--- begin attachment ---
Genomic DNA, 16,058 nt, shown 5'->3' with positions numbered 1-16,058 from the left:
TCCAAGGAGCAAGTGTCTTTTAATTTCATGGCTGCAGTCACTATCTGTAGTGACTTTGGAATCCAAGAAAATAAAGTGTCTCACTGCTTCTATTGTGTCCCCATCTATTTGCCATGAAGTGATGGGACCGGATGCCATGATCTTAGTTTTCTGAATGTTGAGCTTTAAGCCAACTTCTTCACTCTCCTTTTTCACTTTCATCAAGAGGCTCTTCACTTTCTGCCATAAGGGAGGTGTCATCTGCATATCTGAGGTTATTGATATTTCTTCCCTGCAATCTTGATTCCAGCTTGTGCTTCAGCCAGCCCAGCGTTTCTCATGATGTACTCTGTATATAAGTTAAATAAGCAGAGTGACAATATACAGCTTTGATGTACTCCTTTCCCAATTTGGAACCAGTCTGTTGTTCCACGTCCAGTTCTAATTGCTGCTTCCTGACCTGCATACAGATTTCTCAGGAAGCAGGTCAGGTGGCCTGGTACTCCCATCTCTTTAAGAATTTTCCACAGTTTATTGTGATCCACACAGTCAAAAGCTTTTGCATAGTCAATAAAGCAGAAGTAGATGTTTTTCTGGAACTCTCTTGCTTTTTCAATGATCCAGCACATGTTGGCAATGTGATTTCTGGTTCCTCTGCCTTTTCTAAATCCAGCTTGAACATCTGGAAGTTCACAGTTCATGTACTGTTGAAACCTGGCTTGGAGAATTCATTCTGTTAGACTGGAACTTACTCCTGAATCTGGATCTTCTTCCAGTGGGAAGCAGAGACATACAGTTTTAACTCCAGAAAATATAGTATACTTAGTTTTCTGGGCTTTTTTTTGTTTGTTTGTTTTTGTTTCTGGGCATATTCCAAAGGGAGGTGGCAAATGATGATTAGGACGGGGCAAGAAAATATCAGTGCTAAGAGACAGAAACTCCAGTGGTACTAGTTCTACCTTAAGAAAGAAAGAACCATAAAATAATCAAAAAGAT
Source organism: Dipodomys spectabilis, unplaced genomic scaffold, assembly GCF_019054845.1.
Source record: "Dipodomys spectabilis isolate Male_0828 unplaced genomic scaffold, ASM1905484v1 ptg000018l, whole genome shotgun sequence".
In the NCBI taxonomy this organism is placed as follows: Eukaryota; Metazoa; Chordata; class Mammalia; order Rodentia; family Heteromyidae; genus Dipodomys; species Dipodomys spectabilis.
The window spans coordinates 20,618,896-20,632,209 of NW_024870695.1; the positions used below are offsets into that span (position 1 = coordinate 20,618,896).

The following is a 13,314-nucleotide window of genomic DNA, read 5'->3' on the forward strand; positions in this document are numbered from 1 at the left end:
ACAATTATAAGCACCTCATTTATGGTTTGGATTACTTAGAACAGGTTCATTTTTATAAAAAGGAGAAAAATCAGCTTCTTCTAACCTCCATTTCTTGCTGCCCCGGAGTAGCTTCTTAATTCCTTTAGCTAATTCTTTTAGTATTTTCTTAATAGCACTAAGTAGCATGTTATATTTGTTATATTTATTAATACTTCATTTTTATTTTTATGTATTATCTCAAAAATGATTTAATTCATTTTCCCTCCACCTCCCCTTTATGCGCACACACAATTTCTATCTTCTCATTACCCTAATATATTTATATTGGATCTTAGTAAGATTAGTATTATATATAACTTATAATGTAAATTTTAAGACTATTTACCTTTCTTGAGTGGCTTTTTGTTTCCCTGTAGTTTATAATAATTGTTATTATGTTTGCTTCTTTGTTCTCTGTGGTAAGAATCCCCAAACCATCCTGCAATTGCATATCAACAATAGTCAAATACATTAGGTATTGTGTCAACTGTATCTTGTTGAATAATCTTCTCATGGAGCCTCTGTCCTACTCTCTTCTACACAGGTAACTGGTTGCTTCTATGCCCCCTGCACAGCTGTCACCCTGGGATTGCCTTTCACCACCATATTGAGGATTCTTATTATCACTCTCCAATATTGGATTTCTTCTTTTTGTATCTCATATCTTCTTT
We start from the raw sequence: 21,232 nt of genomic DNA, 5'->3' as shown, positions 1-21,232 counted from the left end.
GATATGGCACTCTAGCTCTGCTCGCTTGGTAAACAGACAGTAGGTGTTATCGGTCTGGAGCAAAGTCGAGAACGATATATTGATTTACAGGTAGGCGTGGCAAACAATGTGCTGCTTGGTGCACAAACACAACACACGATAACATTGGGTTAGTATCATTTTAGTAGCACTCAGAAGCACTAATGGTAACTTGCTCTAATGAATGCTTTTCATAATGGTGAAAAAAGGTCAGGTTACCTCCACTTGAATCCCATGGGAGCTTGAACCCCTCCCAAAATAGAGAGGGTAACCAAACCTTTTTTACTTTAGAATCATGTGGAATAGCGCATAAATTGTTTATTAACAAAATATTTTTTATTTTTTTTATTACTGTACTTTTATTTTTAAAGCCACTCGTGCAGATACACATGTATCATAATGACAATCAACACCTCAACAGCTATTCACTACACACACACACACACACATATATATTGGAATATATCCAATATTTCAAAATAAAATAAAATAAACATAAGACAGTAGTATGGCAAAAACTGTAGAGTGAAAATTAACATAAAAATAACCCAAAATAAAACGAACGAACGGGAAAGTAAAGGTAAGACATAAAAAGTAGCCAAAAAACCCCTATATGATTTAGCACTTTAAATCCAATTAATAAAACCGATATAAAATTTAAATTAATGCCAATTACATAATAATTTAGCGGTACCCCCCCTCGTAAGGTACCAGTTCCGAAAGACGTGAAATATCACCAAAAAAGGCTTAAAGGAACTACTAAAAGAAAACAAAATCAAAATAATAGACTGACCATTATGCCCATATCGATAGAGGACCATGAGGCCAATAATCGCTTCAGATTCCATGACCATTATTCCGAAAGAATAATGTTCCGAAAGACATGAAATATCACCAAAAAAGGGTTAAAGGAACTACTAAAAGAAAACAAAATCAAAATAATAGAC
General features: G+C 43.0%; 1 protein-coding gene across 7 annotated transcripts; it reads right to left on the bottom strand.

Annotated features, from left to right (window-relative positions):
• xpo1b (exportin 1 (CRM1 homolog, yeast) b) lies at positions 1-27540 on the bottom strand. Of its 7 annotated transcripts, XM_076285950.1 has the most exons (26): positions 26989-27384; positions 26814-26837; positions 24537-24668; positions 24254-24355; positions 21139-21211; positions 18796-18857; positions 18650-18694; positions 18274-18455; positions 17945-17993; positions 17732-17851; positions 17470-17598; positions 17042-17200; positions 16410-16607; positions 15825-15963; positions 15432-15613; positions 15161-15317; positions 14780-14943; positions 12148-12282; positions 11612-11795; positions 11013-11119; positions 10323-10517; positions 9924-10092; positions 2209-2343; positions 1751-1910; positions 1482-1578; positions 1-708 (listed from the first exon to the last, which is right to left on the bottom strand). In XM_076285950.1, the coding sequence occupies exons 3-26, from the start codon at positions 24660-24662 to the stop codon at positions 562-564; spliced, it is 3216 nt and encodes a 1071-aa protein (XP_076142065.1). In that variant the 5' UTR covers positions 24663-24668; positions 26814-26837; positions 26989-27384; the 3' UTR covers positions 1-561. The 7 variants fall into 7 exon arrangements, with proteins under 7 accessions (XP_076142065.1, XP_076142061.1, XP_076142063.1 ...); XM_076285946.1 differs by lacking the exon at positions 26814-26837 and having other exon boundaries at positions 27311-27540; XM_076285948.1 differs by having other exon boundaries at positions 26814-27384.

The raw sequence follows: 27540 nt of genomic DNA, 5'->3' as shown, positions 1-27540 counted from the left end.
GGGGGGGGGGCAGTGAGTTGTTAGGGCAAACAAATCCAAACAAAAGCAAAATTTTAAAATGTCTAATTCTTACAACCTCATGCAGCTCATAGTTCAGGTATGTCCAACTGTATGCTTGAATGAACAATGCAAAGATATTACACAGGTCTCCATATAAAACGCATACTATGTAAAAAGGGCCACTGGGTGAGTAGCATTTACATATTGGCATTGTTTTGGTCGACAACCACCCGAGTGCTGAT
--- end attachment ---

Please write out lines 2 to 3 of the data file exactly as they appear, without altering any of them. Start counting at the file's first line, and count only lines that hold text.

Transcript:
TCCAAGGAGCAAGTGTCTTTTAATTTCATGGCTGCAGTCACTATCTGTAGTGACTTTGGAATCCAAGAAAATAAAGTGTCTCACTGCTTCTATTGTGTCCCCATCTATTTGCCATGAAGTGATGGGACCGGATGCCATGATCTTAGTTTTCTGAATGTTGAGCTTTAAGCCAACTTCTTCACTCTCCTTTTTCACTTTCATCAAGAGGCTCTTCACTTTCTGCCATAAGGGAGGTGTCATCTGCATATCTGAGGTTATTGATATTTCTTCCCTGCAATCTTGATTCCAGCTTGTGCTTCAGCCAGCCCAGCGTTTCTCATGATGTACTCTGTATATAAGTTAAATAAGCAGAGTGACAATATACAGCTTTGATGTACTCCTTTCCCAATTTGGAACCAGTCTGTTGTTCCACGTCCAGTTCTAATTGCTGCTTCCTGACCTGCATACAGATTTCTCAGGAAGCAGGTCAGGTGGCCTGGTACTCCCATCTCTTTAAGAATTTTCCACAGTTTATTGTGATCCACACAGTCAAAAGCTTTTGCATAGTCAATAAAGCAGAAGTAGATGTTTTTCTGGAACTCTCTTGCTTTTTCAATGATCCAGCACATGTTGGCAATGTGATTTCTGGTTCCTCTGCCTTTTCTAAATCCAGCTTGAACATCTGGAAGTTCACAGTTCATGTACTGTTGAAACCTGGCTTGGAGAATTCATTCTGTTAGACTGGAACTTACTCCTGAATCTGGATCTTCTTCCAGTGGGAAGCAGAGACATACAGTTTTAACTCCAGAAAATATAGTATACTTAGTTTTCTGGGCTTTTTTTTGTTTGTTTGTTTTTGTTTCTGGGCATATTCCAAAGGGAGGTGGCAAATGATGATTAGGACGGGGCAAGAAAATATCAGTGCTAAGAGACAGAAACTCCAGTGGTACTAGTTCTACCTTAAGAAAGAAAGAACCATAAAATAATCAAAAAGAT
Source organism: Dipodomys spectabilis, unplaced genomic scaffold, assembly GCF_019054845.1.